To speak rather candidly for a moment, rather than with my usual cynicism about just about everything life throws at me, I do think living independently is important. I think very few films are able to operate such a message, and if they do, then the end goal of our lone wolf character is always either cohabitation with another, or companionship. Their life is unfulfilled, see About a Boy for details of such a bleak existence. But Mildred Pierce, the classic piece from Casablanca director Michael Curtiz, offers up independence that feels not just necessary, but preferable to the alternative.
Joan Crawford’s leading performance as the eponymous character alternates between revelling in contentedness and toiling in disparity throughout, setting out to prove that she can live life on her own and make for a successful style of living after her unfaithful husband abandons her. An evidently impressive leading role, Crawford brings a striking command of the screen to her role as she struggles to keep connected with her daughter and lead a successful business to continue supporting her and her family. It’s an engaging story, one that feels like it swirls the pot of cliché and extreme over-representation, but Mildred Pierce, I feel, is one of the few that hits the nail on the head. It’s smart, and for the period of its release a rather unconventional look at the social expectations of males and females.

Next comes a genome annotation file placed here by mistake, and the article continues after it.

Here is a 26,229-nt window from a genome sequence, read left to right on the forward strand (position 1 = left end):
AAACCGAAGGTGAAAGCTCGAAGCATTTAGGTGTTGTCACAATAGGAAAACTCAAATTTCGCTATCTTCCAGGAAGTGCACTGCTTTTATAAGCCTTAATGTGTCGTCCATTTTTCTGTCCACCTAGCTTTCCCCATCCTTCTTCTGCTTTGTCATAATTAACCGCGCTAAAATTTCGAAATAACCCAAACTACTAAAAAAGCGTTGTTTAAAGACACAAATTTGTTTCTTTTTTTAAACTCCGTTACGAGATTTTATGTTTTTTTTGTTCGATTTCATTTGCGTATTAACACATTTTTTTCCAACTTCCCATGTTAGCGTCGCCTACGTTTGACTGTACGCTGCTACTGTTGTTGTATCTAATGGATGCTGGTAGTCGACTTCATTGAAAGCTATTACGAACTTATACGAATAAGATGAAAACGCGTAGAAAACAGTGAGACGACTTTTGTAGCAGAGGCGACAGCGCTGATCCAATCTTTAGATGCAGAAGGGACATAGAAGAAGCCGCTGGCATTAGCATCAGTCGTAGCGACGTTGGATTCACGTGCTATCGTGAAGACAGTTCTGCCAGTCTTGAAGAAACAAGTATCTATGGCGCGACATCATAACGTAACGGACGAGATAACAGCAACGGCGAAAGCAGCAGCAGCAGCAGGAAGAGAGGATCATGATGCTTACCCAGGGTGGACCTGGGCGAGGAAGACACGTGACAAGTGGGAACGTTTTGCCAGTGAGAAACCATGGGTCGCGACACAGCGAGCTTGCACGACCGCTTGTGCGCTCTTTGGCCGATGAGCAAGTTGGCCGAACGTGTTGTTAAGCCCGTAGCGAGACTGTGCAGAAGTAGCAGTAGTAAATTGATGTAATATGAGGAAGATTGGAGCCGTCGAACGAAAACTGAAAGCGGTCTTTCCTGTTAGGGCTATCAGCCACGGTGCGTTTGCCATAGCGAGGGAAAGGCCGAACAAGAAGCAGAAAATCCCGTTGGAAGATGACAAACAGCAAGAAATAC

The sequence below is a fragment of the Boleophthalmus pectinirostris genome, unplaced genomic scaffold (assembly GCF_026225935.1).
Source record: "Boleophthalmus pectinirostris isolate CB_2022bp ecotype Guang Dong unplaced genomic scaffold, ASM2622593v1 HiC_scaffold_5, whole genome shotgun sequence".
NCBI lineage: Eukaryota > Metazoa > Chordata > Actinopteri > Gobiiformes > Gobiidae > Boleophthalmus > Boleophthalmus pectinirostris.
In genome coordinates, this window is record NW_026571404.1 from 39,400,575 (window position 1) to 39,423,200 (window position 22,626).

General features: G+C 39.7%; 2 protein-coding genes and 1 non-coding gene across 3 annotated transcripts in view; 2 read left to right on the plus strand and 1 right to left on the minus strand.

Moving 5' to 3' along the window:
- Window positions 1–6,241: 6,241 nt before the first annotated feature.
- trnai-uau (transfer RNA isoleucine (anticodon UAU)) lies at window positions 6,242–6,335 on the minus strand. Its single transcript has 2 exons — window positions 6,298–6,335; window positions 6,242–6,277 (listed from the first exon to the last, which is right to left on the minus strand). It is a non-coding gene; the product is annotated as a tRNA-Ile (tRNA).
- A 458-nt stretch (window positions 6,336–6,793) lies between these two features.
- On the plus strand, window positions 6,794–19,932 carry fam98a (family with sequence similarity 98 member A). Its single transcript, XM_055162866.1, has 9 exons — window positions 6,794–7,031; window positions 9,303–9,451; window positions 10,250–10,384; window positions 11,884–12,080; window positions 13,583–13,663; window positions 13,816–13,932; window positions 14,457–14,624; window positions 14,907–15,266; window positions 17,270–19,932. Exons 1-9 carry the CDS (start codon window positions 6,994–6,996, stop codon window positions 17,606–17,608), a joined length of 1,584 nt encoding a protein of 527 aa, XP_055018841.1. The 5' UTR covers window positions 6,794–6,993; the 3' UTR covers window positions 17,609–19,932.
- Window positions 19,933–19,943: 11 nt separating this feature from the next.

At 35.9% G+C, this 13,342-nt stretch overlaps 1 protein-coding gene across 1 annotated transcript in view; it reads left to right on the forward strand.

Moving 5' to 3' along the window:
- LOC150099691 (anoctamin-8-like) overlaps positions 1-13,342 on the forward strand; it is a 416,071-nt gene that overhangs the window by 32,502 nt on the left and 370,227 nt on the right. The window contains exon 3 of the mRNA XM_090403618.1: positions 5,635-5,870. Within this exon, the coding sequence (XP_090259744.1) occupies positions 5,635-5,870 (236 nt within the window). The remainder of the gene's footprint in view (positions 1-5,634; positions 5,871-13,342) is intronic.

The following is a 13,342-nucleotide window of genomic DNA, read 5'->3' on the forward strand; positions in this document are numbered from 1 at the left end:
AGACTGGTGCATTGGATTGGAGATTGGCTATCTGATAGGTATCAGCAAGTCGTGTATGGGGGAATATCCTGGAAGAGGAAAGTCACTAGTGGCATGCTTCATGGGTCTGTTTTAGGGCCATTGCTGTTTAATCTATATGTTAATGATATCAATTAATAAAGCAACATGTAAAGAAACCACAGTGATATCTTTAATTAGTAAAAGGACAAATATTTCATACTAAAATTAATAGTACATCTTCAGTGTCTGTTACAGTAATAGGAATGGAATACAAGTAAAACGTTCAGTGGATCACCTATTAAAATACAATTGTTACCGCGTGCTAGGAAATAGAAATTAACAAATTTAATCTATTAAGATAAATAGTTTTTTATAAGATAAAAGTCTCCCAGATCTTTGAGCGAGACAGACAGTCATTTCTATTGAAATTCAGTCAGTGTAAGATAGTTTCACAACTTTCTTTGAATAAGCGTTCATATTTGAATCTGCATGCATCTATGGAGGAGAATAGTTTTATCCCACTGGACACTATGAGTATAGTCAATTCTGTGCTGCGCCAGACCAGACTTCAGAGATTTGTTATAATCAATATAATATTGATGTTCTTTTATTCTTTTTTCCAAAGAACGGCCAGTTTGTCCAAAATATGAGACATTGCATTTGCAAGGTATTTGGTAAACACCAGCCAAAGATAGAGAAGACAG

That message at the core of Mildred Pierce is strong, and expanded upon in such a way that it keeps itself both interesting as a general drama, but engaged in social commentary of something that, in hindsight, is a wholly unjust and upsetting way of life. Pierce is thrown through the wringer from beginning to end, but Curtiz and Crawford manage to capture the can-do attitude she has in the face of adversity. Dusting herself down and picking up the pieces time after time, whilst old wounds refuse to heal. It’s portrayed with such brilliance, a wholly intelligent drama with elements of the crime genre mixed in for good measure.
Subverting typical styles and social conventions, Mildred Pierce is a finely tuned, well-crafted piece of film. It relies often on the strong artistic merits of its direction and the commendable quality of its leading performers. A film that will strike up conversation about the treatment of individuality, all mixed in with some solid crime junctions and a story that unravels itself with surprisingly good pacing. All in all, a strong piece, a definitive piece of 40s filmmaking, and an articulate achievement in condensing such a large cultural shift into a tight two hours.